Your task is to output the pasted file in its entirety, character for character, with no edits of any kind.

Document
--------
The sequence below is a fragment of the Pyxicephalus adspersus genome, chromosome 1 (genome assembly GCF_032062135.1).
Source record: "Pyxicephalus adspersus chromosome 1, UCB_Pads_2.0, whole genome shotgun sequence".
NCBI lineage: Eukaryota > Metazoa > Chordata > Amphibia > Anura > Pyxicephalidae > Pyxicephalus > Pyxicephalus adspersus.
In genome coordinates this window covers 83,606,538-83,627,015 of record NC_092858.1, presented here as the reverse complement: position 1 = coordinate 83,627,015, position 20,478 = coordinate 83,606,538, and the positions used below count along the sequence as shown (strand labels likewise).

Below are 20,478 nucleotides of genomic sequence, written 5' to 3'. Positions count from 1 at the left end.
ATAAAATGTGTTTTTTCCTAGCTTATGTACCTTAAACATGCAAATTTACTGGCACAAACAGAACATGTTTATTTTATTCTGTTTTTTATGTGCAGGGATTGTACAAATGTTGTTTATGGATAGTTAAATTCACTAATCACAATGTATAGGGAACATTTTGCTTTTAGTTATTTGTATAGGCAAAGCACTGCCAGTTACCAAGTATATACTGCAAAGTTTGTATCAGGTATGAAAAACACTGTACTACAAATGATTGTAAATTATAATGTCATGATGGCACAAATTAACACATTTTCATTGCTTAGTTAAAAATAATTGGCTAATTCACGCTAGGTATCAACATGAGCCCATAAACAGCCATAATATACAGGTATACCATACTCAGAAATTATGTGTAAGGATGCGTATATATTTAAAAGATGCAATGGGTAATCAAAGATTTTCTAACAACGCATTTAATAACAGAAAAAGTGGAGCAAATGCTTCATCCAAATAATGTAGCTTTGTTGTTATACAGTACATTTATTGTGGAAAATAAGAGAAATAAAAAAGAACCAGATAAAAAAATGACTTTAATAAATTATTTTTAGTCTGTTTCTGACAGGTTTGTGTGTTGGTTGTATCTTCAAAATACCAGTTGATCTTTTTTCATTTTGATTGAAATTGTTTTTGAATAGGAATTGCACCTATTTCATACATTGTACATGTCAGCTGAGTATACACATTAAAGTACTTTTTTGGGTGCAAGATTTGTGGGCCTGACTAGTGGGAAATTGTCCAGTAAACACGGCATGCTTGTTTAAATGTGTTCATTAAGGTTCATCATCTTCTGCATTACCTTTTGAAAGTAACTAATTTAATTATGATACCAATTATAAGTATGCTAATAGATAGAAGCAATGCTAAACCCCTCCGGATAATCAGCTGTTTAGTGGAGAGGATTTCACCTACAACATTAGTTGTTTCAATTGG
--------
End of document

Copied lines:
The sequence below is a fragment of the Pyxicephalus adspersus genome, chromosome 1 (genome assembly GCF_032062135.1).
Source record: "Pyxicephalus adspersus chromosome 1, UCB_Pads_2.0, whole genome shotgun sequence".
NCBI lineage: Eukaryota > Metazoa > Chordata > Amphibia > Anura > Pyxicephalidae > Pyxicephalus > Pyxicephalus adspersus.
In genome coordinates this window covers 83,606,538-83,627,015 of record NC_092858.1, presented here as the reverse complement: position 1 = coordinate 83,627,015, position 20,478 = coordinate 83,606,538, and the positions used below count along the sequence as shown (strand labels likewise).

Below are 20,478 nucleotides of genomic sequence, written 5' to 3'. Positions count from 1 at the left end.
ATAAAATGTGTTTTTTCCTAGCTTATGTACCTTAAACATGCAAATTTACTGGCACAAACAGAACATGTTTATTTTATTCTGTTTTTTATGTGCAGGGATTGTACAAATGTTGTTTATGGATAGTTAAATTCACTAATCACAATGTATAGGGAACATTTTGCTTTTAGTTATTTGTATAGGCAAAGCACTGCCAGTTACCAAGTATATACTGCAAAGTTTGTATCAGGTATGAAAAACACTGTACTACAAATGATTGTAAATTATAATGTCATGATGGCACAAATTAACACATTTTCATTGCTTAGTTAAAAATAATTGGCTAATTCACGCTAGGTATCAACATGAGCCCATAAACAGCCATAATATACAGGTATACCATACTCAGAAATTATGTGTAAGGATGCGTATATATTTAAAAGATGCAATGGGTAATCAAAGATTTTCTAACAACGCATTTAATAACAGAAAAAGTGGAGCAAATGCTTCATCCAAATAATGTAGCTTTGTTGTTATACAGTACATTTATTGTGGAAAATAAGAGAAATAAAAAAGAACCAGATAAAAAAATGACTTTAATAAATTATTTTTAGTCTGTTTCTGACAGGTTTGTGTGTTGGTTGTATCTTCAAAATACCAGTTGATCTTTTTTCATTTTGATTGAAATTGTTTTTGAATAGGAATTGCACCTATTTCATACATTGTACATGTCAGCTGAGTATACACATTAAAGTACTTTTTTGGGTGCAAGATTTGTGGGCCTGACTAGTGGGAAATTGTCCAGTAAACACGGCATGCTTGTTTAAATGTGTTCATTAAGGTTCATCATCTTCTGCATTACCTTTTGAAAGTAACTAATTTAATTATGATACCAATTATAAGTATGCTAATAGATAGAAGCAATGCTAAACCCCTCCGGATAATCAGCTGTTTAGTGGAGAGGATTTCACCTACAACATTAGTTGTTTCAATTGG